7

Maybe my question will be a bit unusual because I will not ask why something doesn't work. Instead, I will ask why things seem to work okay.

I have ASR-920-24SZ-IM connected to upstream ASR9ks with 2x10G links. Downstream device is cisco 4948E acting as an access device (connected via another 10G link). Services handed off the 4948E are Internet access, a bunch of E-LINEs and IPTV.

Uplinks are moderately utilized - ~20% and 10%. However, I observe output drops on the interface towards 4948E.

 Last clearing of "show interface" counters 01:52:25
 Input queue: 0/375/0/0 (size/max/drops/flushes); Total output drops: 122398
 Queueing strategy: fifo

Since there is no QoS configuration on ASR920 interface towards 4948E, there should be 120kB of buffer available on that port. If my math is correct, this would mean that ASR920 is able to buffer ~0,1 ms worth of traffic during line-rate burst coming from upstream 10G links.

What is interesting, IPTV customers nor monitoring system don't report any issues with multicast traffic, which is sensitive to packet drops. Each IPTV channel is 10-20 Mbps stream (variable or constant bitrate) with 1358 byte packet size.

How is it possible that multicast doesn't seem to suffer despite output drops?

EDIT:

After 48 hours counters look like below:

Last clearing of "show interface" counters 2d05h
Input queue: 0/375/0/0 (size/max/drops/flushes); Total output drops: 1217201
Queueing strategy: fifo
Output queue: 0/40 (size/max)
30 second input rate 576849000 bits/sec, 243662 packets/sec
30 second output rate 3706610000 bits/sec, 374245 packets/sec
 29523227831 packets input, 8591353468212 bytes, 0 no buffer
 Received 44508 broadcasts (0 IP multicasts)
 0 runts, 0 giants, 0 throttles 
 0 input errors, 0 CRC, 0 frame, 0 overrun, 0 ignored
 0 watchdog, 977069 multicast, 0 pause input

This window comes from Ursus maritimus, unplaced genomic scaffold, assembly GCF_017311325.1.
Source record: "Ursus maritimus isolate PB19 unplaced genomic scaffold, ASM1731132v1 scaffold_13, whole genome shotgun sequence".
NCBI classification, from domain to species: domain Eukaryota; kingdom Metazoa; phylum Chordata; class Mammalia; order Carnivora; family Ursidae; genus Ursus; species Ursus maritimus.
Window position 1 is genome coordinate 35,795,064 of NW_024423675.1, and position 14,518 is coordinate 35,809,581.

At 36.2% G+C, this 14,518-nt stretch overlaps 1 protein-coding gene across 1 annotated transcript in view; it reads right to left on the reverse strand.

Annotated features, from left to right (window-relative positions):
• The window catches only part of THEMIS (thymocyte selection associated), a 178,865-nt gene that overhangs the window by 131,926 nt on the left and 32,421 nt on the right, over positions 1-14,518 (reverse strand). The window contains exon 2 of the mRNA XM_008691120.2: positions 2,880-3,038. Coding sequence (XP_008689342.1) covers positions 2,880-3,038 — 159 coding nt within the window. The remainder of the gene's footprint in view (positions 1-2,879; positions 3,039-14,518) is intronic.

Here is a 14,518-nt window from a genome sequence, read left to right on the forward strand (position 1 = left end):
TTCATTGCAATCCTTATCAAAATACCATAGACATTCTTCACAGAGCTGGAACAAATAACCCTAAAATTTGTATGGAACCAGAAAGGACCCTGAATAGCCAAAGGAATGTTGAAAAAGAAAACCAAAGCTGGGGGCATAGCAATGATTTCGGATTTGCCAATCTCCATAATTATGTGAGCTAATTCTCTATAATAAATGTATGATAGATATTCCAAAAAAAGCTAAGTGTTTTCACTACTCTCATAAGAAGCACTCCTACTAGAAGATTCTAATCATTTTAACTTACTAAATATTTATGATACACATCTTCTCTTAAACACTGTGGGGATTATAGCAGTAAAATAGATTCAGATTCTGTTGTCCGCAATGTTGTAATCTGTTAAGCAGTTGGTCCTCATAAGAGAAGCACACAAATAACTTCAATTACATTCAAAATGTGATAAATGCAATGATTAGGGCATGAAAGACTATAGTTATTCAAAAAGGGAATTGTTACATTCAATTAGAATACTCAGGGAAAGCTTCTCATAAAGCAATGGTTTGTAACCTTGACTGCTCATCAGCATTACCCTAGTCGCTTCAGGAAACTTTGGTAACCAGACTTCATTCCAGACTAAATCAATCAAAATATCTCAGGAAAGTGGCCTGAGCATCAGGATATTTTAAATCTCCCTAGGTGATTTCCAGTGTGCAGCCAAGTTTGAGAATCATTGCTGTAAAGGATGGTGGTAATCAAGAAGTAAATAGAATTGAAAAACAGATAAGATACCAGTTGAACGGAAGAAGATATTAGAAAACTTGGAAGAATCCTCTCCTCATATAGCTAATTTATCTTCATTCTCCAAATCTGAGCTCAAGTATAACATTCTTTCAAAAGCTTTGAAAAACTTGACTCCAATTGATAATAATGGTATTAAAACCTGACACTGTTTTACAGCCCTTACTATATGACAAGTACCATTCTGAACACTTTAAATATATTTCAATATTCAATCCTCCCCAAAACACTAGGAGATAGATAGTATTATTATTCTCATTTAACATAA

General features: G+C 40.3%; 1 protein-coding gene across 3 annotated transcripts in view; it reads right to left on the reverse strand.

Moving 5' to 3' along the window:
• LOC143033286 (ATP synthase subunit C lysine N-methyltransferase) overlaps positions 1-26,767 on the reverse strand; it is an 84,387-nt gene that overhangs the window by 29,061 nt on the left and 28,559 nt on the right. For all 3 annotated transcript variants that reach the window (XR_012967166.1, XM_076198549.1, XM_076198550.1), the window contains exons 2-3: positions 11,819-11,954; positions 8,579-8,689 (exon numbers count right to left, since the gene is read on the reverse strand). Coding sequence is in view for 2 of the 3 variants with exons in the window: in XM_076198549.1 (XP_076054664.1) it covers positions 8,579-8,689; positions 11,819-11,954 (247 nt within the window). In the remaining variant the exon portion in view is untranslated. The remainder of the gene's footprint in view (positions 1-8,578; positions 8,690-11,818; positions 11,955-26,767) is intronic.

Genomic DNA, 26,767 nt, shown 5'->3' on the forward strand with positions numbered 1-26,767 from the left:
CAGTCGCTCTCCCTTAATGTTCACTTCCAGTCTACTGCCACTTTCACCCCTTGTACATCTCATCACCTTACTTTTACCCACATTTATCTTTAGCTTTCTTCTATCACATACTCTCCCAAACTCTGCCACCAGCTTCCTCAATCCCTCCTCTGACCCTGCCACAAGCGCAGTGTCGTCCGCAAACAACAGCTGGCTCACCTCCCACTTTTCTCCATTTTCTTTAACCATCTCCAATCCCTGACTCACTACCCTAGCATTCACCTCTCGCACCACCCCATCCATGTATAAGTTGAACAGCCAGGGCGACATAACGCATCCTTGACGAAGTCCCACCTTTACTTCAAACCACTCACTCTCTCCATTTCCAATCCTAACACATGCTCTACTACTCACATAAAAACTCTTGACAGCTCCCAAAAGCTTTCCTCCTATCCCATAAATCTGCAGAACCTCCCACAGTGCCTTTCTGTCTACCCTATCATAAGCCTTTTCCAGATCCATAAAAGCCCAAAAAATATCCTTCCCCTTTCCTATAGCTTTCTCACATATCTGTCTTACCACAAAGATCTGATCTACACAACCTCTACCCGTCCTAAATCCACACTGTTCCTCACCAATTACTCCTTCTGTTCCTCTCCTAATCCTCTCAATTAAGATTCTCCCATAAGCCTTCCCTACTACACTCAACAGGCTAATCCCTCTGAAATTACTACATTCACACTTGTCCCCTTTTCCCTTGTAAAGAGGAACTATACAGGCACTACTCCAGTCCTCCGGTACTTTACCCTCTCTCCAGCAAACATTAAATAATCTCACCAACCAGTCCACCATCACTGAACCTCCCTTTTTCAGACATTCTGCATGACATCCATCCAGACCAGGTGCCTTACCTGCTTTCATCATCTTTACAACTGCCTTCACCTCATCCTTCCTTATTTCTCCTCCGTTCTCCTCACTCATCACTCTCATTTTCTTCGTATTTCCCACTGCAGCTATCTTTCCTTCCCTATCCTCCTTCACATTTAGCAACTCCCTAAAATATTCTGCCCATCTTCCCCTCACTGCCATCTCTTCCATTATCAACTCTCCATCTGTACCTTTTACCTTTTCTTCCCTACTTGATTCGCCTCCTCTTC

50286674450 packets output, 62508590137876 bytes, 0 underruns

Unfortunately I don't know what codec is it, but I'll try to find out.

Test stream is constant bitrate and interval between packets is 500 us.

Timestamp: 0.523377 Diff: 0.000544 Sender: 10.200.200.207:34620 Size:1316
Timestamp: 0.523866 Diff: 0.000489 Sender: 10.200.200.207:34620 Size:1316
Timestamp: 0.524424 Diff: 0.000558 Sender: 10.200.200.207:34620 Size:1316
Timestamp: 0.524935 Diff: 0.000511 Sender: 10.200.200.207:34620 Size:1316
Timestamp: 0.525474 Diff: 0.000539 Sender: 10.200.200.207:34620 Size:1316
Timestamp: 0.525977 Diff: 0.000503 Sender: 10.200.200.207:34620 Size:1316

There is only one explanation that comes to my mind at the moment: bursts are shorter than 500 us. I know that output drops are there and it takes > 100 us to tail drop. If the bursts are 200-300 us long it will cause output drops, but should not affect multicast.

Below I provide some outputs as requested.

ASR920#show interfaces te0/0/27 stats
TenGigabitEthernet0/0/27
      Switching path    Pkts In   Chars In   Pkts Out  Chars Out
           Processor          0          0      22354    8324046
         Route cache          0          0          0          0
   Distributed cache          0          0          0          0
               Total          0          0      22354    8324046